When you get your kid a phone, whether it's a new one or a hand-me-down, you have to address what service plan to put it on.
The lowest-cost option is Wi-Fi-only, with no SIM card. With this option, they only have coverage in known Wi-Fi networks, and can't send standard text messages or make regular phone calls. They can, however, use iMessage and FaceTime on iPhones, or Google Hangouts for texting and calling other Google accounts on Android phones.
Your carrier may have a good or convenient deal to add a line, which may also mean that you can get a phone on a monthly payment plan. If you're sharing a data bucket with a child, make sure to limit their line to a certain amount of monthly data so that they don't eat up all of yours.
You may also be able to save money by connecting your child's phone to a low-cost service. Take a look at our list of the best cheap phone plans. If your kid just wants to text, for instance, you can get a plan from US Mobile with unlimited calling and texting for $10. Then you don't have to worry about overages or shared data limits.
Make a deal with your kid: If they get a phone, you get to look at it. All through middle school, I checked my daughter's phone periodically. She was fine with that; that was the deal. I didn't read her text messages, but she knows I have the option. Also, her text messages were mostly incomprehensible video-game memes.
Take a look at our best parental control software roundup to find the best apps to monitor kids' phones. Android and iOS both have some built-in parental controls. On both OSes, you can block purchases (and you should, immediately, because it's way too easy to buy things accidentally) as well as application usage or installation. Google's Family Link software for Android phones gives you activity reports and lets you set screen time limits as well.
With flip phones and other basic phones, you are generally stuck with network-level controls from your carrier such as T-Mobile Family Allowances.
Apps that are frequently used for cyberbullying should stay off of any child's phone. These apps tend to change a lot, as each new cohort of kids finds something new. The general rule is that anything with a social aspect, or anything that allows public posting, is potentially dangerous. You should be able to look through the apps on your kid's phone and see the sorts of messages that they receive.
You may be thinking, "What about kids sneaking and lying?" If your kid is lying to you, it isn't the phone's fault. Ultimately, you have the power to take the phone away.
As a parent, I've tried to keep this list diverse, with low-cost phones, used phones, and new phones. Whichever one you get, make sure to lock it down.The Best Tablets for Kids in 2022The Best Kids' Headphones for 2022The Best Laptops for Kids in 2022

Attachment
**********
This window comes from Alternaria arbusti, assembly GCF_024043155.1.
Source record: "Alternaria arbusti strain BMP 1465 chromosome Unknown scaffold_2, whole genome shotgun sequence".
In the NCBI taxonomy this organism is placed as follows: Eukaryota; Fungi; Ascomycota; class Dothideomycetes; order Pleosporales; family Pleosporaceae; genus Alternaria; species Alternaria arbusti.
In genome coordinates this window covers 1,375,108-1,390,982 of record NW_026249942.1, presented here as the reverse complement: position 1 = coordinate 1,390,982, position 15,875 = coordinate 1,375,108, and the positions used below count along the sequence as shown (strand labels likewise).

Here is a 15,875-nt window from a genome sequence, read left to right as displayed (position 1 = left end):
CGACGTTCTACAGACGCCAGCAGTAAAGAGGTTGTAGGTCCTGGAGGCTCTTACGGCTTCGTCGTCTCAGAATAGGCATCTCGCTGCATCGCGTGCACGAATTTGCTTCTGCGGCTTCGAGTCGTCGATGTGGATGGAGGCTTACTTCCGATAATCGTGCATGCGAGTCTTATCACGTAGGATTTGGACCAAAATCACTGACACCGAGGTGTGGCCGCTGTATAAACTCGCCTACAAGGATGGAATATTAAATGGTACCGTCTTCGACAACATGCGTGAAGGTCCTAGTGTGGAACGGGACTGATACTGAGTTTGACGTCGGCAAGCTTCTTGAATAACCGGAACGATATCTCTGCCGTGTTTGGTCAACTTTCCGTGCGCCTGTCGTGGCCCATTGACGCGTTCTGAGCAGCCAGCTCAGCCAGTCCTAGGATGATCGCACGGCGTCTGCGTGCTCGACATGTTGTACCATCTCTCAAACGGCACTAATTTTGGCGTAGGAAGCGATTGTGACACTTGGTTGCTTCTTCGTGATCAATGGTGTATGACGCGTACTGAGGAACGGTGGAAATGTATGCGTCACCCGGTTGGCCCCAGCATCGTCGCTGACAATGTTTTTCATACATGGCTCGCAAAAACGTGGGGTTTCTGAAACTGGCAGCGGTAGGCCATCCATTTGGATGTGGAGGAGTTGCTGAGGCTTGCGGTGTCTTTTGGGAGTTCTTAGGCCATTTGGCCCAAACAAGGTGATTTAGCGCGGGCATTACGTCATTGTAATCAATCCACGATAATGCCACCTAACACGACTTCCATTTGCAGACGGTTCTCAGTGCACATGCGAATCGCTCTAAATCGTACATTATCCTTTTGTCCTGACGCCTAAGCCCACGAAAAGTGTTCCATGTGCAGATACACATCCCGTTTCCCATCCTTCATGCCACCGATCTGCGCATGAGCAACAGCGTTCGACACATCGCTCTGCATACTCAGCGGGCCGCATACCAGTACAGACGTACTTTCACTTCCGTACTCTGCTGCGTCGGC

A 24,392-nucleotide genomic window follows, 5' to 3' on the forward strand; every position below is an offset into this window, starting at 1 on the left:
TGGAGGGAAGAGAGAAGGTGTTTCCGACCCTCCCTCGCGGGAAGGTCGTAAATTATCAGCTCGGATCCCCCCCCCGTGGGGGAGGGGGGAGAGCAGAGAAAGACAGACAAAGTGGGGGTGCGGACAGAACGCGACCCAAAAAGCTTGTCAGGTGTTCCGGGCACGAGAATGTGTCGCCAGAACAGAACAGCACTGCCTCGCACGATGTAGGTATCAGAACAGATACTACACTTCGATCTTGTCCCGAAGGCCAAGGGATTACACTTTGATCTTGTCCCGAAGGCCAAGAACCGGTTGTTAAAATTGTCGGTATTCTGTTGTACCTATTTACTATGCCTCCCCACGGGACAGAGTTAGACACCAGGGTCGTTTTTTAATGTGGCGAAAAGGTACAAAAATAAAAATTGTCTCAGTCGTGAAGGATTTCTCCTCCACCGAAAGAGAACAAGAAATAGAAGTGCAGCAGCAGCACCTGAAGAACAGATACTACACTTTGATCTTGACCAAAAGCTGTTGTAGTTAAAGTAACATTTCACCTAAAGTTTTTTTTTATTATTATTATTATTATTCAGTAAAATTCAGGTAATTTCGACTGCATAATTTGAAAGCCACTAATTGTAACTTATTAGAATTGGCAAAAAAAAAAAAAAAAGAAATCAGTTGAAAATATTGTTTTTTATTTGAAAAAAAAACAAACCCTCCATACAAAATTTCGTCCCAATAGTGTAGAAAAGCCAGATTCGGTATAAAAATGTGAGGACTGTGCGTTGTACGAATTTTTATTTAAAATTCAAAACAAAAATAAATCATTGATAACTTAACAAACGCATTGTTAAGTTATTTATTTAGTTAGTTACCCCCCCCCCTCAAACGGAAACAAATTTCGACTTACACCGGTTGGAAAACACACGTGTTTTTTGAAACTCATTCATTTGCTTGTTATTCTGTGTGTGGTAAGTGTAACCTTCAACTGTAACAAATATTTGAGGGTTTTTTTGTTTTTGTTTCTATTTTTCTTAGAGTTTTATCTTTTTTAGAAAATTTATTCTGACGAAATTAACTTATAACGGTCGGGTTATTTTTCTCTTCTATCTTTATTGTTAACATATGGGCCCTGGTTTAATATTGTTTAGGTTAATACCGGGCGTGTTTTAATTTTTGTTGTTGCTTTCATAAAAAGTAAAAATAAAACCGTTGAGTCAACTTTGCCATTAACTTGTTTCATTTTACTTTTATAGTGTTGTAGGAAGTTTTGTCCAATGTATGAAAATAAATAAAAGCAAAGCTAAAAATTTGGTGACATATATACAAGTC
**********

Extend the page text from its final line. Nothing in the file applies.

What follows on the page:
Small children who need phones often need them because they have complex caregiving arrangements where they're handed off between adults. A phone or tracker can also be useful if your kid tends to get lost on the playground, or likes to run and hide.Verizon's GizmoWatch 2 is a cute, convenient tracker and communication device
For talking to mom and dad, the Verizon GizmoWatch 2 (or the similar GizmoWatch Disney Edition) keeps a kid in touch with and trackable by up to 10 trusted contacts.
As tweens and young teens get their first bits of independence, they may need phones to tote around the neighborhood—and to text their friends. Yet tweens are still kids, and often can't be trusted with expensive devices.
This is the prime time to get your kid a voice phone. Carriers are shutting down their 2G and 3G networks, so you need a phone that works on your carrier's 4G LTE network for the best coverage and voice quality. As I said above, the Nokia 225 4G, which works best on T-Mobile-based networks, is a good first voice phone. The Sunbeam F1, which works best on Verizon-based networks, is better built and offers three different levels of feature lockdown.
Low-cost or used smartphones are also good choices for this set. The Moto G Pure offers good value for a new phone, as does the Samsung Galaxy A32. The A32 has a list price of $279.99, which is too high, but you can frequently reduce the cost with a trade-in or another discount.
If you're an iOS family, make sure to get an iOS 15-compatible phone. We recommend the $399 iPhone SE as an entry-level iPhone.
Teens' smartphone needs are much more like adults', though, of course, they're still often a little irresponsible. Always make sure to turn on location tracking for your teen's phone as soon as they set it up, whether that's in your Google account, Samsung account, or iCloud account. That's helpful for preventing panic when your kid leaves their phone behind at a party or school event.
Teens will want better cameras and more potential for gaming than younger kids. Currently, the Pixel 5a 5G has the lowest list price for an Android phone with a flagship-level camera.
If you want an iPhone, get an iPhone SE or an iPhone 13 mini for the best balance of price and water resistance.
For more recommendations, take a look at our lists of the best cheap phones and the best phones we've tested overall.
Parenting styles run the gamut, and so do the features in parental control and monitoring utilities. We've tested the top hardware- and software-based services to help you choose the right one for your family.